I didn’t expect to enjoy this book so much! It’s even better than the first in the series, 11 Birthdays. It had me laughing with tears in my eyes – growing up was just like this. And what a great thread running through the story, not forced or preachy but so wise.

Young Rory Swenson has been waiting to turn twelve her whole life. She can pierce her ears when she’s twelve. She can go to the mall with her friends when she’s twelve. She can babysit little Timmy next door when she’s twelve. She can get a cell phone when she’s twelve. She can even ride in the front passenger-side seat when she’s twelve. And now that day has finally arrived.

And what follows is simply hillarious. There are a few wincing moments – Rory is always managing to injure herself and you really feel her pain – so it’s not for a squeamish young reader. And while Rory has a beautiful simplicity and is courageously independent (at least by the end of the book), the behaviour of her classmates and even her nice friends at a party leaves a bit to be desired. But even this is a good talking point with readers who can be encouraged – like Rory – to think for themselves.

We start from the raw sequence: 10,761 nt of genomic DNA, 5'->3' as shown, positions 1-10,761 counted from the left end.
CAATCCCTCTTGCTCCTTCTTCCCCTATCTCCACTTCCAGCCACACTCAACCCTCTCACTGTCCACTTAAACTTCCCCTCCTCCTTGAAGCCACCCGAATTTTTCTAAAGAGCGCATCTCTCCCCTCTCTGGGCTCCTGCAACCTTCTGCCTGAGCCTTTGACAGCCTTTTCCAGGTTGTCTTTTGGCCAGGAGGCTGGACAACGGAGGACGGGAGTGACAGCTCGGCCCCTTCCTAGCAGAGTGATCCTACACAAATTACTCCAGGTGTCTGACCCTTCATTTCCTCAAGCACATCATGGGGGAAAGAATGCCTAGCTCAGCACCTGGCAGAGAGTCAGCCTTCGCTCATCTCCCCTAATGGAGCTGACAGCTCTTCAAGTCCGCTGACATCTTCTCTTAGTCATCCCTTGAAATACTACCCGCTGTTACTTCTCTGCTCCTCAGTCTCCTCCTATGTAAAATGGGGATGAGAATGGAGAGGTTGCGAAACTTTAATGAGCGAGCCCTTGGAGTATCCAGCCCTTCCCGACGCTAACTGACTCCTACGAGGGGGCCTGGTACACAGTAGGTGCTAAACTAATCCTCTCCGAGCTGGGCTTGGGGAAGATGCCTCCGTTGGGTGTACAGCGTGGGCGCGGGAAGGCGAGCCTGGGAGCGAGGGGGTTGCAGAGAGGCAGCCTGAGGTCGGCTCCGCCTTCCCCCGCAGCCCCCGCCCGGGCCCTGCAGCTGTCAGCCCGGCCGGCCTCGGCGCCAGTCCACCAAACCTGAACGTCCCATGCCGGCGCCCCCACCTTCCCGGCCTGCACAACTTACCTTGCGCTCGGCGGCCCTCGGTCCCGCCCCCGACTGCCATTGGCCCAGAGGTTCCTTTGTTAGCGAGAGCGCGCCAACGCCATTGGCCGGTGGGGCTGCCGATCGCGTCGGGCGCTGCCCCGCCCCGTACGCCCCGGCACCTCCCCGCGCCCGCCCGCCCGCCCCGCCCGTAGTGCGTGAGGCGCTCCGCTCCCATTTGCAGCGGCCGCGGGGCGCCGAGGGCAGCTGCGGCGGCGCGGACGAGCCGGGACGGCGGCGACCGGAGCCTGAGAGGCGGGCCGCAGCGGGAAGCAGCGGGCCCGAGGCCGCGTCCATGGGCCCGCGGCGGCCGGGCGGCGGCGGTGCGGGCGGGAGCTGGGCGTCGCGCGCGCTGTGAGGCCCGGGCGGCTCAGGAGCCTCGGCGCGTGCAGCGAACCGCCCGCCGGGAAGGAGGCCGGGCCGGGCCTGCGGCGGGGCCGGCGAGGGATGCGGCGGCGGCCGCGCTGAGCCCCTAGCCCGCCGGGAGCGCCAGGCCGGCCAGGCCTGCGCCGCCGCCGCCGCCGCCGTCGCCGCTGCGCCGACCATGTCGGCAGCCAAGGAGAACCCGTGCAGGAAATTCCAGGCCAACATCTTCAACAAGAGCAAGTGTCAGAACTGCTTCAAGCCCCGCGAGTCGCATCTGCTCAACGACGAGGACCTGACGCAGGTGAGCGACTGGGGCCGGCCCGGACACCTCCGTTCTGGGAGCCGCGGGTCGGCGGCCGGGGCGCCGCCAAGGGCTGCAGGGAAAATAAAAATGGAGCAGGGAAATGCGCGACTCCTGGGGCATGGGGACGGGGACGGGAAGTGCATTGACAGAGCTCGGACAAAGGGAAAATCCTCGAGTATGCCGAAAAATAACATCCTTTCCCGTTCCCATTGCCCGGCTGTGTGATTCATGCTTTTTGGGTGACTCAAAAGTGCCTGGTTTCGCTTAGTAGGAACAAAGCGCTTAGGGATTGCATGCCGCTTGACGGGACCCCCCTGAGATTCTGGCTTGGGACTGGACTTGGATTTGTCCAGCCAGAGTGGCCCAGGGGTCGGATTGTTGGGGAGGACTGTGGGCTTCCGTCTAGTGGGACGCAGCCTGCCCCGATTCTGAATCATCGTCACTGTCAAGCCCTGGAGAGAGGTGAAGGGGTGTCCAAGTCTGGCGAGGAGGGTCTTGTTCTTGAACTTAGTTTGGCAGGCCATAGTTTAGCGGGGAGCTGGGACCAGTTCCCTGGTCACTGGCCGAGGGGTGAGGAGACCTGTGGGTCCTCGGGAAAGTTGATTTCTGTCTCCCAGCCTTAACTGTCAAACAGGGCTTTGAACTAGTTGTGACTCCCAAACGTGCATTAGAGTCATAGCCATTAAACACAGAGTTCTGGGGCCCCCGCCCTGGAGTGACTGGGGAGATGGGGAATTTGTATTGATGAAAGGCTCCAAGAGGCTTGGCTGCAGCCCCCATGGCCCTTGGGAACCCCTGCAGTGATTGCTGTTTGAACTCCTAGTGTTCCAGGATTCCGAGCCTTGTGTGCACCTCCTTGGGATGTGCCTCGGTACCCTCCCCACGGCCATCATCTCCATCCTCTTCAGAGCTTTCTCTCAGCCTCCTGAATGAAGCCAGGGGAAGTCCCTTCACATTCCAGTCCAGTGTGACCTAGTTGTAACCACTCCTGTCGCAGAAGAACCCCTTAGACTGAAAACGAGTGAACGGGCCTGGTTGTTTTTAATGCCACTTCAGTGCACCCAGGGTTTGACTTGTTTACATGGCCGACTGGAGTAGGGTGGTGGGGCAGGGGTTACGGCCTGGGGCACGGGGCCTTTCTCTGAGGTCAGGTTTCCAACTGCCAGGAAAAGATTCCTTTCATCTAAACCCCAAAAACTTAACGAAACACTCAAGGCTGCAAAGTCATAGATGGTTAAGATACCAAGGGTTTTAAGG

It is a great contemporary story for girls between 9 and 12 who show signs of wanting to grow up too fast. As Ghandi said, ‘There’s more to life than increasing its speed’.

Clare Cannon is editor of www.GoodReadingGuide.com and is the manager of Portico Books in Sydney.

Clare Cannon lives in Sydney where she is editor of The Good Reading Guide and manager of Portico Books,...